Eat, Drink, and Be Merry - The British at Table 1600-2000
Kenwood House, London
Note: the exhibit described in this article is now over, but the description of the house and the area is still very much valid)
A fascinating new exhibition has been anounced by English Heritage for Kenwood House in North London. "Eat, Drink, and Be Merry - The British at Table 1600-2000", will run from 27 June to 24 September, 2000 (so you have plenty of time to fit it into your vacation plans for next year).
Tracing the changing styles of dining and attitudes towards drinking and eating from Elizabethan times to the present, the exhibition features 30 paintings, from "Grace before a Meal" (1725) by Joseph van Aken, to "Nursery Tea" (1912), by Vanessa Bell.
More interesting for the casual visitor are the series of tableaux depicting table settings from different eras, including breakfast from a Victorian country house buffet recreated from the writings of that arbiter of good taste (literally), Mrs Beeton.
The dinner is Tudor, a delicious feast of sweetmeats under an arbour, and tea-time is set in a 1930's nursery. There are displays of a Windsor Castle banquet, a drinking party set in the 18th century, and a formal dinner from the Regency period. The future is not forgotten amidst all this display of culinary glories past; there is a 21st century picnic basket laden with what the curators of the exhibition thinks will represent the future of British food.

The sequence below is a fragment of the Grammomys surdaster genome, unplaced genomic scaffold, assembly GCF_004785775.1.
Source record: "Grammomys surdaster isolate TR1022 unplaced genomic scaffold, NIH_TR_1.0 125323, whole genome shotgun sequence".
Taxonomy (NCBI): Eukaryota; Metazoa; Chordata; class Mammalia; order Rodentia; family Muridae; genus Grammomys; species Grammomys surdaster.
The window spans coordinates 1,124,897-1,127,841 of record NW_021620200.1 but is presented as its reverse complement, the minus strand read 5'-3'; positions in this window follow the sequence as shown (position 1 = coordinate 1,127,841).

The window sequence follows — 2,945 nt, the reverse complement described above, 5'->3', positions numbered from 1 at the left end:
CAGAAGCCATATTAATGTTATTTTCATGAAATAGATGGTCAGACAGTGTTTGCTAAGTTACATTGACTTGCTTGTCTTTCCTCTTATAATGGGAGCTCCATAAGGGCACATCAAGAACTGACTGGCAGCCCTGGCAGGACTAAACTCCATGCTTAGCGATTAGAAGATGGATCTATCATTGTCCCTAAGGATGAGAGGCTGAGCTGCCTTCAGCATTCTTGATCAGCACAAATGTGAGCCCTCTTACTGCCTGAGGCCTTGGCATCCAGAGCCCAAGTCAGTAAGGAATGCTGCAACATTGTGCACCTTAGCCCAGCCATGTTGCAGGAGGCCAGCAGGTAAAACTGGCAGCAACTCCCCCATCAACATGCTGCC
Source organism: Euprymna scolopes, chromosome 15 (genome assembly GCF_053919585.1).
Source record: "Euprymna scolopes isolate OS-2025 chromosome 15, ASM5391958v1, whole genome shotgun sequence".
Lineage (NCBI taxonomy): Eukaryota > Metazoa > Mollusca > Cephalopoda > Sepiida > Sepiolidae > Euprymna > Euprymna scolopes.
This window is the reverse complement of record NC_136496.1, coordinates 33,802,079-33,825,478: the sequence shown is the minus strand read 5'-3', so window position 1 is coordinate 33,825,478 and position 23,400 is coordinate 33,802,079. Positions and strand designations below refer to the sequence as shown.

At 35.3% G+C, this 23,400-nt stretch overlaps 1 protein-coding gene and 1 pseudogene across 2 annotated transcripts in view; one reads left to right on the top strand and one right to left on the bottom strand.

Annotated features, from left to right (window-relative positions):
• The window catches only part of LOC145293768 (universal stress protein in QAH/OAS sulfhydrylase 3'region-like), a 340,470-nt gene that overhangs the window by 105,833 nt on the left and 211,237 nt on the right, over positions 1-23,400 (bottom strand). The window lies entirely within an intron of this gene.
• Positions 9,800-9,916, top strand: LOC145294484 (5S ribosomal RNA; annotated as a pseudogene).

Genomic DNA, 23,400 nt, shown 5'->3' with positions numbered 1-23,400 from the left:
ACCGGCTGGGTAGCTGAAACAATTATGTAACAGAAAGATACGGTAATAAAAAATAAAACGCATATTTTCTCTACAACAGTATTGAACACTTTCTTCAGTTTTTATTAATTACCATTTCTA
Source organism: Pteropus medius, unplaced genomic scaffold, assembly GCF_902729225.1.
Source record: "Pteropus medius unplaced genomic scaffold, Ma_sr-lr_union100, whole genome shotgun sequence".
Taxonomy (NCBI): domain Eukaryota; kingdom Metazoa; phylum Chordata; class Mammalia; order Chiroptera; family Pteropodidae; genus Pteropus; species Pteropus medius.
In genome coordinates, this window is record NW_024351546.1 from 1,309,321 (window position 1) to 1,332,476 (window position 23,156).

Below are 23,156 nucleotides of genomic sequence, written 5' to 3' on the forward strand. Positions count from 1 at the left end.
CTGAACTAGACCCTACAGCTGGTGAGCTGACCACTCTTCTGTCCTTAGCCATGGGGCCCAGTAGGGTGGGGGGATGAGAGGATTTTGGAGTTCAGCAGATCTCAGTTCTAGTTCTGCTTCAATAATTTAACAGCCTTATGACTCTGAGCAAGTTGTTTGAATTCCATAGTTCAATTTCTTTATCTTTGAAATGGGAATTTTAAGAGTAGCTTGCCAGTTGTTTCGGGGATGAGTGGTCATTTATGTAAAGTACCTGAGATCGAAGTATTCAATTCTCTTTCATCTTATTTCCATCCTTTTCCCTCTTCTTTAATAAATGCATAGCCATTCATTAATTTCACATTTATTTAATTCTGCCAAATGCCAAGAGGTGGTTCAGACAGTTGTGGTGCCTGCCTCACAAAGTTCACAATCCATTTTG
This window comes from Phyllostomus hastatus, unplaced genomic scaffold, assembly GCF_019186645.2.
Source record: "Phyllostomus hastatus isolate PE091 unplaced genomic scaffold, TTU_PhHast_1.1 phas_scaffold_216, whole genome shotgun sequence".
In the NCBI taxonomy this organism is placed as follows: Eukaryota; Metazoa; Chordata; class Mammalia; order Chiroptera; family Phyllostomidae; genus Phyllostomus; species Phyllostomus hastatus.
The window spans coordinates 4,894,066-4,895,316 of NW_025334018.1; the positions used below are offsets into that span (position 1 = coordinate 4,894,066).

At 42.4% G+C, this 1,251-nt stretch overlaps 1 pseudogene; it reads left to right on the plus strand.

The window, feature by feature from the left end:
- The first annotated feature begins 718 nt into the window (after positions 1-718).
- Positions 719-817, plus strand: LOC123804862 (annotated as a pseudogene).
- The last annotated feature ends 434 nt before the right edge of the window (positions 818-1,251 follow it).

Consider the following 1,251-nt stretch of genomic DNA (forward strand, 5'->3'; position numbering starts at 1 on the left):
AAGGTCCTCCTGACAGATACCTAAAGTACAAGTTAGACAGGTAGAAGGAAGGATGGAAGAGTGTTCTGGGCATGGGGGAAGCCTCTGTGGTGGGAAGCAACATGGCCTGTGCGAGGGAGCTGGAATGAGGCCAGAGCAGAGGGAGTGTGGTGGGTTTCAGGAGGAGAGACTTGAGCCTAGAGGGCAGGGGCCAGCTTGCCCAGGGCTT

Coinciding with the exhibition is the opening of several rooms at Kenwood after refurbishing. The Dining Room has a new dark red colour sheme to provide a backdrop for some of the best paintings in the Kenwood collection, including "Guitar Player" by Vermeer, and Rembrandt's "Self Portrait".
More Old Master paintings will be shown in the Dining Room Lobby, and the Green Room has been redecorated in the style of an 1820 watercolour of the chamber. Finally, the Music Room has a more feminine look, all the better to set off the fine series of portraits of Georgian women displayed there.
If looking at all that food makes you hungry, complete your visit to Kenwood House with a historic meal of your own. The Brew House Cafe at Kenwood will add period dishes to its menu for the duration of the exhibition. Groups can even arrange exclusive use of the Old Kitchen for their feast by prior booking.
"Eat, Drink, and Be Merry" will also be shown at Fairfax House in York from 26 February - 4 June 2000, and at the Castle Museum in Norwich from 14 October - 7 January 2001.
Editorial soapbox: Too many visitors to London concentrate on the famous sites of the city centre and neglect the wonderful (and less crowded) attractions further afield. A visit to the outlying communities of Greater London repays itself many times over. Kenwood is a terrific country house to visit, a masterpiece of architecture and style by Robert Adam (among others), and well worth an excursion.
In the same general area of North London are Highgate Cemetary, Keats House, the Freud Museum, the Royal Air Force Museum, Fenton House, and Hampstead Heath.